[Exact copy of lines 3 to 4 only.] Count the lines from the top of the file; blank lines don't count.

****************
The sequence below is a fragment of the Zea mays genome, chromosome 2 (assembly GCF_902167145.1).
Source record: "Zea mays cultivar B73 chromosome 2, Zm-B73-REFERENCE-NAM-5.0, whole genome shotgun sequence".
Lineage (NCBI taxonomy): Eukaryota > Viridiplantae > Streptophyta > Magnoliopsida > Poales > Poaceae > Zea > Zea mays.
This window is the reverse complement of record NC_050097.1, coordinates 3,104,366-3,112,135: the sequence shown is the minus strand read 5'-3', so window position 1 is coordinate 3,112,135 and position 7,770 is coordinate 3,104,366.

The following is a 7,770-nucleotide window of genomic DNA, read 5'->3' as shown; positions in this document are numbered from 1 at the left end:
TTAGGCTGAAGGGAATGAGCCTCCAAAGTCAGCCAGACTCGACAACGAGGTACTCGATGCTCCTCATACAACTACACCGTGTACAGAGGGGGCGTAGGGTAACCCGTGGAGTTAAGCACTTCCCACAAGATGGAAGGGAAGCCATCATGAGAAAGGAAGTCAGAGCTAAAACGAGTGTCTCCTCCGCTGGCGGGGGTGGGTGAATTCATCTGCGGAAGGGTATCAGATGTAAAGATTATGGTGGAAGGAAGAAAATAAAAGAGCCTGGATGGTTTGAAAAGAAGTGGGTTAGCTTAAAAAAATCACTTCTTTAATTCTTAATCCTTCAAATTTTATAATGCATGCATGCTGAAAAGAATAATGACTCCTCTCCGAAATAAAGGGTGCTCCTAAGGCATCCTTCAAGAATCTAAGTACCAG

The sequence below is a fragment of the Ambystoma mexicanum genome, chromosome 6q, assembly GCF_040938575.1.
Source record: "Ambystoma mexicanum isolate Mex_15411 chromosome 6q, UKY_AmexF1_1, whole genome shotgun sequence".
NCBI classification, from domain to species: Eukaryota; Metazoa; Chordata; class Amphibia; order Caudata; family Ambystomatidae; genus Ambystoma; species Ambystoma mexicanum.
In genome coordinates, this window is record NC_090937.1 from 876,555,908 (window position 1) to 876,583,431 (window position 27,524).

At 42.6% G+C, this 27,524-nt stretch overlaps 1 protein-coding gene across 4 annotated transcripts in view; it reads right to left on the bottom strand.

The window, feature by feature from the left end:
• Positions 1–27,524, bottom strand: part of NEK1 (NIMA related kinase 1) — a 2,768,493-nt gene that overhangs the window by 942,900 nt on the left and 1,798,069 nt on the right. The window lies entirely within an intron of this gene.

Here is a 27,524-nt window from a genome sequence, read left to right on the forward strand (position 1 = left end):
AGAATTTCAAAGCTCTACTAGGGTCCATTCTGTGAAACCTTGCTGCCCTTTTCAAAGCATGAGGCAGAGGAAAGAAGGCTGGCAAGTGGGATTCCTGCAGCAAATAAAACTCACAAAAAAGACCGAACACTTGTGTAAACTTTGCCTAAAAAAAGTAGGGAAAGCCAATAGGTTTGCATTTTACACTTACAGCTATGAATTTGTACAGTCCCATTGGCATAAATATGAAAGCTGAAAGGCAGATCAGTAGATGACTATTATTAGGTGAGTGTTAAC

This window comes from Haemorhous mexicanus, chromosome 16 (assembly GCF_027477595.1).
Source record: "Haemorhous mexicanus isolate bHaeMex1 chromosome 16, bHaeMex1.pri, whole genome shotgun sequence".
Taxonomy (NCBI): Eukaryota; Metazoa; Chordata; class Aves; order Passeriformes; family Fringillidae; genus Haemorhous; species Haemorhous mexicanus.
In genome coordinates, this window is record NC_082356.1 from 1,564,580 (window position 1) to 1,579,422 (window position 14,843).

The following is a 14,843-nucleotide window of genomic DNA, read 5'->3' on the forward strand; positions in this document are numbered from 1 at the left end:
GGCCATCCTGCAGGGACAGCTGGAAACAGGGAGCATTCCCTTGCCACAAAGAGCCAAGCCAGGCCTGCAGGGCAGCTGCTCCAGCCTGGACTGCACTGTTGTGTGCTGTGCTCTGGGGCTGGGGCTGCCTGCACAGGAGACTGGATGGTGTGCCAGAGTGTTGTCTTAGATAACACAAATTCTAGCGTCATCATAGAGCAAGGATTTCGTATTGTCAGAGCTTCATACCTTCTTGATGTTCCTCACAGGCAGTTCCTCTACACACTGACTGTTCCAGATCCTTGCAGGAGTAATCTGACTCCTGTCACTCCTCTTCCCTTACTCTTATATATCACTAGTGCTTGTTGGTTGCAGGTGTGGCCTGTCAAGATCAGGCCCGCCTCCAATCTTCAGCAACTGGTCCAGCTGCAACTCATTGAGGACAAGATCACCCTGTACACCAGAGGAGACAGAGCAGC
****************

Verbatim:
Lineage (NCBI taxonomy): Eukaryota > Viridiplantae > Streptophyta > Magnoliopsida > Poales > Poaceae > Zea > Zea mays.
This window is the reverse complement of record NC_050097.1, coordinates 3,104,366-3,112,135: the sequence shown is the minus strand read 5'-3', so window position 1 is coordinate 3,112,135 and position 7,770 is coordinate 3,104,366.